The Origin of Fire: Music and Visions of Hildegard von Bingen

The Origin of Fire: Music and Visions of Hildegard von Bingen
Anonymous 4
Harmonia Mundi HMU 907327 [CD]

This last in the contributions of Anonymous 4 to the performance of medieval music is a selection of thematically related texts – most by Hildegard von Bingen – dealing with a spiritual or religious fire. Those renditions of traditional hymns, such as “Veni Creator Spiritus” and “Veni Spiritus eternorum alme,” are interspersed with works of Hildegard’s composition. Some of these are based on her prose visions, e.g. “Et ego homo non calens,” identified topically as “The fire of creation,” a depiction of which is also used for the cover illustration. The prose texts are provided with musical adaptations of plainsong by Anonymous 4. “The fire of creation” was performed using plainchant, and Hildegard’s vision “The fiery spirit” was adapted to a two-voice lection tone from Christmas matins of Polish origin.
A number of works by Hildegard chosen for performance here reflect both text and music by the author. These are made up, for the most part, of antiphons, sequences, responsories, and hymns. Some of these works are of a more general character and not typical of specific liturgical feast days. The antiphon, “O quam mirabilis est,” sung here in a seamless performance of ascending melodic surges with effective melismatic decoration, concentrates on praise of God as the creator of mankind. Because of Hildegard’s association of creation with fire elsewhere, the inclusion of such related texts here is certainly appropriate.
Perhaps some of the most interesting of Hildegard’s compositions featured here deal with the Holy Spirit in varying depictions. The lengthy sequence, “O ignis spiritus paracliti,” sees the Paraclete associated with fire and as the origin of all life. In this work the hope of humankind rests with the Spirit as defender, and the military imagery is especially striking (“O breastplate of life”). This metaphor is continued as the Spirit is called upon to defend those in the power of the enemy and to free those bound prisoners destined to be saved by divine sanction. The sequence concludes with an evocation of the Spirit granting light. The compelling performance here of the work by Anonymous 4 suggests praise of the Spirit which pervades the entire sequence while conceding – at the same time – the power of the divinity.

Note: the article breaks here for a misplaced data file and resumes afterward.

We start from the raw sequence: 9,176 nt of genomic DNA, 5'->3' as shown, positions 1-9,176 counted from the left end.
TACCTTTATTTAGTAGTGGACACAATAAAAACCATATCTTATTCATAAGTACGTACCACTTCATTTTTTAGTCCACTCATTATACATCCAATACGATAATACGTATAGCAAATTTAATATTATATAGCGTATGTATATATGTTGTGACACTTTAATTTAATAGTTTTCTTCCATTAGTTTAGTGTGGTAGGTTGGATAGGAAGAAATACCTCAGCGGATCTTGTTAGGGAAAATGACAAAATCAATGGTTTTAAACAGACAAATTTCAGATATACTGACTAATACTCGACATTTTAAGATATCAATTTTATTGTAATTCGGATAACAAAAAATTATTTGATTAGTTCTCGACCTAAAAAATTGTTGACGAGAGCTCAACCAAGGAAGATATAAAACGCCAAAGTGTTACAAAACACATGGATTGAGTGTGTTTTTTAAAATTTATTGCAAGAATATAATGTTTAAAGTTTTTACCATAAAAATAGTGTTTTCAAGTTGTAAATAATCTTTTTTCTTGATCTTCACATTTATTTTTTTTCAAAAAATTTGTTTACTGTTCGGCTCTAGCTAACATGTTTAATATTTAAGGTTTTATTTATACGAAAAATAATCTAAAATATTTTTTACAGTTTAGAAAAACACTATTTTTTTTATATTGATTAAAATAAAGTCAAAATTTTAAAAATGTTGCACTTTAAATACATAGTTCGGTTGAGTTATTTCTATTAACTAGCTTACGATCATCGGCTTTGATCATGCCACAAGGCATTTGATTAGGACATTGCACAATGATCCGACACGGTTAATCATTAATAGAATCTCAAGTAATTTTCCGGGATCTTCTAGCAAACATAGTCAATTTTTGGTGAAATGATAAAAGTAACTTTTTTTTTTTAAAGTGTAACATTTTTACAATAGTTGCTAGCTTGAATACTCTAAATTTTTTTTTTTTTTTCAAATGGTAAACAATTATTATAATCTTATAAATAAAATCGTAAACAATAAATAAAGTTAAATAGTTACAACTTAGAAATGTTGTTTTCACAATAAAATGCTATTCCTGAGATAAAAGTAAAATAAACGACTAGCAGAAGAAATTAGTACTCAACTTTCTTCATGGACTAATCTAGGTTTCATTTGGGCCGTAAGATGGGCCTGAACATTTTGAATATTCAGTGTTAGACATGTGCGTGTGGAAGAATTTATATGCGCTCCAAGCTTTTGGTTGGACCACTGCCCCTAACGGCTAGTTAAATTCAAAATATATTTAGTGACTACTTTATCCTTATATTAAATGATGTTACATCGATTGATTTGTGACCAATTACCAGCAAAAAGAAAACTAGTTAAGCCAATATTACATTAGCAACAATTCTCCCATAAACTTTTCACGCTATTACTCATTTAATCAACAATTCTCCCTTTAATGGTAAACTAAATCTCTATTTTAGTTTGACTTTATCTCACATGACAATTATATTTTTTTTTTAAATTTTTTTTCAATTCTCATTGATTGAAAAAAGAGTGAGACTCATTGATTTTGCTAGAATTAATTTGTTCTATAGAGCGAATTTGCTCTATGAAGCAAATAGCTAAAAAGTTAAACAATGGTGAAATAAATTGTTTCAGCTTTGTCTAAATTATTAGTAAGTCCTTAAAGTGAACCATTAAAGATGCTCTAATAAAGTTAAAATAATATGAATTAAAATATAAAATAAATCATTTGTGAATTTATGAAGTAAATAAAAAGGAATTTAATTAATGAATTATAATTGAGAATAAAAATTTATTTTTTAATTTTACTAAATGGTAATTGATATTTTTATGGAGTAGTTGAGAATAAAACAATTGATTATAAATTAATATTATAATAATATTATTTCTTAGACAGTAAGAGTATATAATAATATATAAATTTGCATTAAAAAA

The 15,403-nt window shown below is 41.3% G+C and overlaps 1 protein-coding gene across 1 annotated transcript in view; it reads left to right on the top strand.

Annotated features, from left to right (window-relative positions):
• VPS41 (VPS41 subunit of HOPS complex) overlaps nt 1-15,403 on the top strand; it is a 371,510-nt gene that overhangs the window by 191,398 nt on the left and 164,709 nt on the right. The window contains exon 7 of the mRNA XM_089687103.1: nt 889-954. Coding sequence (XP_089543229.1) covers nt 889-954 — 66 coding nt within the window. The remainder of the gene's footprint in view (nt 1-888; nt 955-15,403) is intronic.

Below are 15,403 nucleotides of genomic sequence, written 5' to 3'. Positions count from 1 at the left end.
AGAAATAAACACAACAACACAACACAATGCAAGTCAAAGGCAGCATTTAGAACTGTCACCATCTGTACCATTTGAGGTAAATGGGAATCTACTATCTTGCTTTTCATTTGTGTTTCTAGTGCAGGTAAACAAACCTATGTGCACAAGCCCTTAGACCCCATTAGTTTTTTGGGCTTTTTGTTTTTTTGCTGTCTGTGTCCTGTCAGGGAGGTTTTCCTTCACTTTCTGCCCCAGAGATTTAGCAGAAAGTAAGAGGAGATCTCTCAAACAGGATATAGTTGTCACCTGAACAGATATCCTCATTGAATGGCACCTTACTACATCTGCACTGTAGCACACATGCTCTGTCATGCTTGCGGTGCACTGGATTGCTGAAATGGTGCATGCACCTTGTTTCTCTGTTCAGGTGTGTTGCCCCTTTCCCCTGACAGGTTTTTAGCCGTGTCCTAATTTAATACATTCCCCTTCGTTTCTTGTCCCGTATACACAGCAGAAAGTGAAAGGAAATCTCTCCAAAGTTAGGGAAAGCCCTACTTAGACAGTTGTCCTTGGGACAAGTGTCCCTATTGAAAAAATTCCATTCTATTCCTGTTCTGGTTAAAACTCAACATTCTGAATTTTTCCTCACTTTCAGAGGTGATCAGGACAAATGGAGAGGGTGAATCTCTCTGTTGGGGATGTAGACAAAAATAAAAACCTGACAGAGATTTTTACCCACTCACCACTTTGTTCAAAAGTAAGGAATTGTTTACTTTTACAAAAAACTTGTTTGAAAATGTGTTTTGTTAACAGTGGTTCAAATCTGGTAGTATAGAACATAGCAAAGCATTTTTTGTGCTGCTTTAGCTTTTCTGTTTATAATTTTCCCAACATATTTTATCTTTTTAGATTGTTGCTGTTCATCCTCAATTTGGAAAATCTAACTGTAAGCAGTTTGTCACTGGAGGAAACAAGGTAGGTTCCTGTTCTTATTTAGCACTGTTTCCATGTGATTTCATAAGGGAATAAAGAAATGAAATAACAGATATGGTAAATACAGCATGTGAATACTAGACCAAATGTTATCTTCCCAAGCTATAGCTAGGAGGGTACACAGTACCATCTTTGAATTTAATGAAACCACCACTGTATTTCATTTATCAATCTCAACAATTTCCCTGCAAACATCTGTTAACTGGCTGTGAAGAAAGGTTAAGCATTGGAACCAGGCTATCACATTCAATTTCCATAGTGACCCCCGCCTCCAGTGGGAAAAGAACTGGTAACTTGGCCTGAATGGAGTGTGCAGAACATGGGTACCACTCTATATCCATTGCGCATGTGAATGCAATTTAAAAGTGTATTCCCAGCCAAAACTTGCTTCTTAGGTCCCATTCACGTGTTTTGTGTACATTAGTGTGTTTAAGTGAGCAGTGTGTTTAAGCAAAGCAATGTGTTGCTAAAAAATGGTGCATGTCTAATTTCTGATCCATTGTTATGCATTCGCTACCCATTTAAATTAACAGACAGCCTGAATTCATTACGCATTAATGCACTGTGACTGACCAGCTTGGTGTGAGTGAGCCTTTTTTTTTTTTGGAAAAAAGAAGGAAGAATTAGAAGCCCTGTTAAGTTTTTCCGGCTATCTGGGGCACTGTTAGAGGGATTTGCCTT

In keeping with this tone of military power for the Spirit, Anonymous 4 has chosen another of Hildegard’s large-scale works on the Holy Spirit, the hymn “O ignee spiritus” (“O fiery spirit”). In this work the praise of the Paraclete is at first primarily suggestive of spiritual and intellectual support. The power of the Spirit suddenly rises up wielding a sword and declared ready to cut off the threat of evil. Again and again the spirit confronts these dark forces and helps to support reason which may have succumbed to them. As a reminder of this power inherent in the Spirit the hymn finally invokes the lost angel whose tower of pride was cast into hell.
The recorded legacy of Anonymous 4 is an especially rich panorama of both secular and sacred medieval music ranging from love songs to saints’ lives. Their work has done much to rekindle interest in certain neglected aspects of early music performance. With the present recording of Hildegard’s music and visions her works have been made more accessible and can be appreciated through such carefully planned and executed performances.
Salvatore Calomino
Madison, Wisconsin